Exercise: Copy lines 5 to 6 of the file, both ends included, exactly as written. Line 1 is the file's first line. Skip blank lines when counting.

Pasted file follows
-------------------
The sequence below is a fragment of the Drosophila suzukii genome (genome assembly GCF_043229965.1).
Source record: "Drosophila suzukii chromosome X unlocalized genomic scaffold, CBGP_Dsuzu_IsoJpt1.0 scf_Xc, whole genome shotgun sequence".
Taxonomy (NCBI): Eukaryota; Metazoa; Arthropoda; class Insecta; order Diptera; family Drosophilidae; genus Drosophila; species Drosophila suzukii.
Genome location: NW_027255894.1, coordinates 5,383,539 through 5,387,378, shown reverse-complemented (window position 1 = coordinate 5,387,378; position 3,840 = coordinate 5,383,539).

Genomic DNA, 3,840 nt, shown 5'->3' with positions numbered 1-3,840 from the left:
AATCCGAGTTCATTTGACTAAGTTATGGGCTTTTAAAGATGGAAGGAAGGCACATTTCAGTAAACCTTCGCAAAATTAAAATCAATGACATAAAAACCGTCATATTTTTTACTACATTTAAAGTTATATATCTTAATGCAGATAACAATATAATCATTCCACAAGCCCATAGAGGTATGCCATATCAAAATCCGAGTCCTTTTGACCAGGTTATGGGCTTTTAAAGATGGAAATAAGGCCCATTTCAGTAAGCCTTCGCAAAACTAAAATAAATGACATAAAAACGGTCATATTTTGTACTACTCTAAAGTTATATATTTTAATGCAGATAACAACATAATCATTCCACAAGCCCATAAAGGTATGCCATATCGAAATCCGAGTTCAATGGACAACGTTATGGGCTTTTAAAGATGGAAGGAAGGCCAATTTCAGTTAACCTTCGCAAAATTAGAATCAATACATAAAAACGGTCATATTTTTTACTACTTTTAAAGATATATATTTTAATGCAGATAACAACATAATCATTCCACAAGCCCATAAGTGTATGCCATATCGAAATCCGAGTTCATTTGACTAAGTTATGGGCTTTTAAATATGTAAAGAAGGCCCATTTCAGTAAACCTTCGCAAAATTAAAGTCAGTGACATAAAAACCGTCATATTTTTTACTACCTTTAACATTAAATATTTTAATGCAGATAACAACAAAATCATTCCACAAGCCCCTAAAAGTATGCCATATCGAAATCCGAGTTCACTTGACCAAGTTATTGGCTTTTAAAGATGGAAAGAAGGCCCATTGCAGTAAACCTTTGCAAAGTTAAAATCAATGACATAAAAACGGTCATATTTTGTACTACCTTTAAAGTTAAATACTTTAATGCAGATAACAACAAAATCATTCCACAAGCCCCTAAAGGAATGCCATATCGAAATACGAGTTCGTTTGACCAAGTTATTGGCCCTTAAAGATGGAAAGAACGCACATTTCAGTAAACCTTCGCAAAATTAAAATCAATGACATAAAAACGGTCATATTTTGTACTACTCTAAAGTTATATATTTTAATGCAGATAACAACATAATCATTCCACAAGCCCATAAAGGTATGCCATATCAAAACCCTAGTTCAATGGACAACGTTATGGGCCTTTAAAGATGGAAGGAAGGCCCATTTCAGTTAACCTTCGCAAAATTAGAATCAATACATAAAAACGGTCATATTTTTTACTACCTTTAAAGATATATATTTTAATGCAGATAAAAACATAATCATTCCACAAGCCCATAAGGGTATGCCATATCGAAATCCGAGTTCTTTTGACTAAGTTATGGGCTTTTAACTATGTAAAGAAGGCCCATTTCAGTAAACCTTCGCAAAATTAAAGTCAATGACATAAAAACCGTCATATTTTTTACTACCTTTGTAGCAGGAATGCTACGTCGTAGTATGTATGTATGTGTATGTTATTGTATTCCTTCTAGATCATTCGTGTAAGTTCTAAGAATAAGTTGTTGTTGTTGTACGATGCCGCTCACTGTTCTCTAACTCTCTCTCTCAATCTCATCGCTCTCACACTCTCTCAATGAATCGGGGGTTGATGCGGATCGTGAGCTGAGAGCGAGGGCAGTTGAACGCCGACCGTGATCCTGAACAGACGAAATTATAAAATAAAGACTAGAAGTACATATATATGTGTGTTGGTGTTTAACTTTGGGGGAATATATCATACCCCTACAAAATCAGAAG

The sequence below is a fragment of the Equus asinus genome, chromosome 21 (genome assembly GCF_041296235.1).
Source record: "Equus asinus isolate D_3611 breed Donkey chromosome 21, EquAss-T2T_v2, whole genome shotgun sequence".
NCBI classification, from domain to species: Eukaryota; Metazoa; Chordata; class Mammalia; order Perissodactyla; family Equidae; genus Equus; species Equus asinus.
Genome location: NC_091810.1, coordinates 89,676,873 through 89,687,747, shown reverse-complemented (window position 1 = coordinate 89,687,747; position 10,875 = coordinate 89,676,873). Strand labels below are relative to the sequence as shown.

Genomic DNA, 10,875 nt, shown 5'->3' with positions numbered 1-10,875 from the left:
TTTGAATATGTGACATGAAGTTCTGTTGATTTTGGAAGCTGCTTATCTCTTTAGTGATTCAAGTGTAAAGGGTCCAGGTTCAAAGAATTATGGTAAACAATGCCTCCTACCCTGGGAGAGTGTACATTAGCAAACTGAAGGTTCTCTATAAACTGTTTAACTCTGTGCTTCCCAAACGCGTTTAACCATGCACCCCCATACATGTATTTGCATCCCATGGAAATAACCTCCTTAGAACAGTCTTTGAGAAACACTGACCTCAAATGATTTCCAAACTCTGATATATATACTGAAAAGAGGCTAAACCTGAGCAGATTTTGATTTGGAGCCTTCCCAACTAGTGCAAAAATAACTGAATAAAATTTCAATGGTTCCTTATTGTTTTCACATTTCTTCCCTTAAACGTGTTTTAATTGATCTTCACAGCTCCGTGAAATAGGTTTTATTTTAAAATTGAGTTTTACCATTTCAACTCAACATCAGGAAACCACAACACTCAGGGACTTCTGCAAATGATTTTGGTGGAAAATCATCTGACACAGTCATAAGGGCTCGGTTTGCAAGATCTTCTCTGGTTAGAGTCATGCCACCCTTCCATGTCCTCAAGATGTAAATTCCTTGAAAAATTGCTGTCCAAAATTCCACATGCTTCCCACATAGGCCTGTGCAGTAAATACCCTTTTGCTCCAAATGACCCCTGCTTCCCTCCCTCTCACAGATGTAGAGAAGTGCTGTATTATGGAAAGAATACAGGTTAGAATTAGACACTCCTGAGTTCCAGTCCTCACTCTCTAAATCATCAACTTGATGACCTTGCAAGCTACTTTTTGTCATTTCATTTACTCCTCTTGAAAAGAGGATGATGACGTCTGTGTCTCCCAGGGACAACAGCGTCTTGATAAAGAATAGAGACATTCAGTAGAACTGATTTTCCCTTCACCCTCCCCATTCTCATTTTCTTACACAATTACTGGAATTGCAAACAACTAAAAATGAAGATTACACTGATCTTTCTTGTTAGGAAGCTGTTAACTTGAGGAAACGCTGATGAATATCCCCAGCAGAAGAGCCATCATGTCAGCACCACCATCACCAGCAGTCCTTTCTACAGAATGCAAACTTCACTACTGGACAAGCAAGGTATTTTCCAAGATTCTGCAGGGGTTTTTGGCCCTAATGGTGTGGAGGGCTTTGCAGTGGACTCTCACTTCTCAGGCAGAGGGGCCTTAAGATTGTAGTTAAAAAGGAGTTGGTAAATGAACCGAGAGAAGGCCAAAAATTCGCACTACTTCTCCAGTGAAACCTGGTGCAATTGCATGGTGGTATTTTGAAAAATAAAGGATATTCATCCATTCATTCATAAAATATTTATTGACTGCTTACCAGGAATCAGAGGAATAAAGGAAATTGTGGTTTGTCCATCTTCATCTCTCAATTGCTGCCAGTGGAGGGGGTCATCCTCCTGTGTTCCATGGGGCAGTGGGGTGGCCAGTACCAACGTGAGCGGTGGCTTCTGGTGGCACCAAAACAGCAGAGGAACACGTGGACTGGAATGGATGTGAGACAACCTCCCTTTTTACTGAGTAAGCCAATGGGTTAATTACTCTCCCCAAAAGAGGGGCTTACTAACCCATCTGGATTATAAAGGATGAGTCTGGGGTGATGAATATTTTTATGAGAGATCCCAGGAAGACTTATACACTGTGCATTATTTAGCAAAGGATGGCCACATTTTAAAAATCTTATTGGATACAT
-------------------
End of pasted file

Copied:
Genomic DNA, 3,840 nt, shown 5'->3' with positions numbered 1-3,840 from the left:
AATCCGAGTTCATTTGACTAAGTTATGGGCTTTTAAAGATGGAAGGAAGGCACATTTCAGTAAACCTTCGCAAAATTAAAATCAATGACATAAAAACCGTCATATTTTTTACTACATTTAAAGTTATATATCTTAATGCAGATAACAATATAATCATTCCACAAGCCCATAGAGGTATGCCATATCAAAATCCGAGTCCTTTTGACCAGGTTATGGGCTTTTAAAGATGGAAATAAGGCCCATTTCAGTAAGCCTTCGCAAAACTAAAATAAATGACATAAAAACGGTCATATTTTGTACTACTCTAAAGTTATATATTTTAATGCAGATAACAACATAATCATTCCACAAGCCCATAAAGGTATGCCATATCGAAATCCGAGTTCAATGGACAACGTTATGGGCTTTTAAAGATGGAAGGAAGGCCAATTTCAGTTAACCTTCGCAAAATTAGAATCAATACATAAAAACGGTCATATTTTTTACTACTTTTAAAGATATATATTTTAATGCAGATAACAACATAATCATTCCACAAGCCCATAAGTGTATGCCATATCGAAATCCGAGTTCATTTGACTAAGTTATGGGCTTTTAAATATGTAAAGAAGGCCCATTTCAGTAAACCTTCGCAAAATTAAAGTCAGTGACATAAAAACCGTCATATTTTTTACTACCTTTAACATTAAATATTTTAATGCAGATAACAACAAAATCATTCCACAAGCCCCTAAAAGTATGCCATATCGAAATCCGAGTTCACTTGACCAAGTTATTGGCTTTTAAAGATGGAAAGAAGGCCCATTGCAGTAAACCTTTGCAAAGTTAAAATCAATGACATAAAAACGGTCATATTTTGTACTACCTTTAAAGTTAAATACTTTAATGCAGATAACAACAAAATCATTCCACAAGCCCCTAAAGGAATGCCATATCGAAATACGAGTTCGTTTGACCAAGTTATTGGCCCTTAAAGATGGAAAGAACGCACATTTCAGTAAACCTTCGCAAAATTAAAATCAATGACATAAAAACGGTCATATTTTGTACTACTCTAAAGTTATATATTTTAATGCAGATAACAACATAATCATTCCACAAGCCCATAAAGGTATGCCATATCAAAACCCTAGTTCAATGGACAACGTTATGGGCCTTTAAAGATGGAAGGAAGGCCCATTTCAGTTAACCTTCGCAAAATTAGAATCAATACATAAAAACGGTCATATTTTTTACTACCTTTAAAGATATATATTTTAATGCAGATAAAAACATAATCATTCCACAAGCCCATAAGGGTATGCCATATCGAAATCCGAGTTCTTTTGACTAAGTTATGGGCTTTTAACTATGTAAAGAAGGCCCATTTCAGTAAACCTTCGCAAAATTAAAGTCAATGACATAAAAACCGTCATATTTTTTACTACCTTTGTAGCAGGAATGCTACGTCGTAGTATGTATGTATGTGTATGTTATTGTATTCCTTCTAGATCATTCGTGTAAGTTCTAAGAATAAGTTGTTGTTGTTGTACGATGCCGCTCACTGTTCTCTAACTCTCTCTCTCAATCTCATCGCTCTCACACTCTCTCAATGAATCGGGGGTTGATGCGGATCGTGAGCTGAGAGCGAGGGCAGTTGAACGCCGACCGTGATCCTGAACAGACGAAATTATAAAATAAAGACTAGAAGTACATATATATGTGTGTTGGTGTTTAACTTTGGGGGAATATATCATACCCCTACAAAATCAGAAG